Sunday, December 4, 2011

"I prefer corruption to pollution"

The full message from Todd Edelman -- as part of a discussion on the Sustran/Global South forum of attempts to limit parking in cities through regulation, which sometimes achieve at least some of their objectives, and at other times risk to open up opportunities for favoritism and corruption --reads: "Briefly (and simplistically): I prefer corruption to pollution."  Now I find this a terrific provocative thought and while I leave you to sort that one out for yourself, here's a bit of context on this important, powerful, unambiguous,  but nonetheless largely ignored policy issue behind his contentious phrase.
The context of his comment is an article posted in the last days by Paul Barter -- who is Assistant Professor of the Lee Kuan Yew School of Public Policy of the National University of Singapore and one of the founding members of the Sustran Global South Forum, -- under the title India debates proof-of-parking laws to his Reinventing Parking blog.  As is the practice in the Sustran forum he then forwarded the piece to the group, which set off some discussion which  you can find  at http://groups.yahoo.com/group/sustran-discuss/message/7011.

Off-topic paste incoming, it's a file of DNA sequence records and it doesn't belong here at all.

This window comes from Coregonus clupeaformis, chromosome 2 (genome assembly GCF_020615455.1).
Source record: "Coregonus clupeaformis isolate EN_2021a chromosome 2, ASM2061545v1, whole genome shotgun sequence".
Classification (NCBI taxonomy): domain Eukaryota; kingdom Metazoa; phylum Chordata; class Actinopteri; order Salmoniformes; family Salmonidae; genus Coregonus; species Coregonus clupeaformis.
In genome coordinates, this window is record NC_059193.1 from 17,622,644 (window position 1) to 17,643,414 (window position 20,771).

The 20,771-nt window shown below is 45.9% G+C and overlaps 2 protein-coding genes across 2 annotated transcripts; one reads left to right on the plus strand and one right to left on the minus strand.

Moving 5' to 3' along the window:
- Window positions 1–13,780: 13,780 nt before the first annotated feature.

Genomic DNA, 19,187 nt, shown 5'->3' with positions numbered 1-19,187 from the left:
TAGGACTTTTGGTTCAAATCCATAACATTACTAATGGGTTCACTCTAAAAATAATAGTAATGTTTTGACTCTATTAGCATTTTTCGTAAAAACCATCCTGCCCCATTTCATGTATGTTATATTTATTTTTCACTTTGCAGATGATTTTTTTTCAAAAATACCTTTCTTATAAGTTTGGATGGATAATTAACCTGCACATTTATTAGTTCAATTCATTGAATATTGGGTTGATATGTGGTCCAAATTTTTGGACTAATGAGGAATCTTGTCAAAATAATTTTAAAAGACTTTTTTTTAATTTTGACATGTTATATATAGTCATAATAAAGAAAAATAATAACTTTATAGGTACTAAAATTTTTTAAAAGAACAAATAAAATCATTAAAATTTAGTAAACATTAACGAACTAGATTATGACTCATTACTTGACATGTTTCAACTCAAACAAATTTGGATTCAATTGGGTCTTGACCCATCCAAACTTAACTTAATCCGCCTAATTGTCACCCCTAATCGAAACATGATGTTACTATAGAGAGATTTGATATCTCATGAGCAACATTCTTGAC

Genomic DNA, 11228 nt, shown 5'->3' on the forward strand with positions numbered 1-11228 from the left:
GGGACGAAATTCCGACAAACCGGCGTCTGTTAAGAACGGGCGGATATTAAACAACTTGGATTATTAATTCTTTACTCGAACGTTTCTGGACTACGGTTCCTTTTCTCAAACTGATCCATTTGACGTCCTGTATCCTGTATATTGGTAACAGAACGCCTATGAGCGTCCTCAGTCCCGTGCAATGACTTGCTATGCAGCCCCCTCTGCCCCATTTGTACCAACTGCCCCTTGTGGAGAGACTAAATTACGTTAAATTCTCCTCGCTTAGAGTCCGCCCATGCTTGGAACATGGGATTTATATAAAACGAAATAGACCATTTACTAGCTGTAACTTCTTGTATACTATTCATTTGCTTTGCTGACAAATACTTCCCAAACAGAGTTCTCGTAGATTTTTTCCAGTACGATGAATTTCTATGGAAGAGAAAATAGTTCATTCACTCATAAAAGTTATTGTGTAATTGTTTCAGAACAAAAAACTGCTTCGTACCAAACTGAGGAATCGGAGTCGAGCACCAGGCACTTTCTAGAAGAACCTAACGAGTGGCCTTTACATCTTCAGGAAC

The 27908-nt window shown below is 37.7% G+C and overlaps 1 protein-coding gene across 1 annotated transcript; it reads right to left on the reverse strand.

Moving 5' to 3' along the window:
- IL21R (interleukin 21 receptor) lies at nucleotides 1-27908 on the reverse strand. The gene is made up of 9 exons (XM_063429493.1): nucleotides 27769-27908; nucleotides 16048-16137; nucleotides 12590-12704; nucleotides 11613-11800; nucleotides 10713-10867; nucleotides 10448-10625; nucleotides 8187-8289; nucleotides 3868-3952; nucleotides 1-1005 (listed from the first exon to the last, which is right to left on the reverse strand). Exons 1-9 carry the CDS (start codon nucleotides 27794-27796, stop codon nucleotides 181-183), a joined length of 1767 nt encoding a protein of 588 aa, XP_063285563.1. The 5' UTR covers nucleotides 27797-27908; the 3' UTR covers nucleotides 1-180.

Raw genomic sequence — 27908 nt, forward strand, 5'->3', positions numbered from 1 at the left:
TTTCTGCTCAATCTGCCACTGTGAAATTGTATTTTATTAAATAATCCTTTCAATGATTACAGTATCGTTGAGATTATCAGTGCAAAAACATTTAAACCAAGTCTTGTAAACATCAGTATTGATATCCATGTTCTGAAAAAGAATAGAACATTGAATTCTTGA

One member of the group, Ashok Datarm, shared this particularly trenchant observation:

There are always methods and ways by which people can cheat or beat the laws and rules but that does not mean we cannot and should not have rules for regulating parking. We can use better regulation and technology. We must adopt parking regulations whereby there are sufficiently high and variable tariff (based on area, time, day and size of the car) and use discipline, marking, use of technology to enhance the deterrence value. If we can ensure that more than 90% compliance , we should not worry for 10% evasion, this should apply to day time hourly parking and night time monthly parking both these require simple and easily enforceable technologies and regulations

This is one of the fairest method of charging private cars for their private use of public road space

Just out of fear, we should not chicken out.


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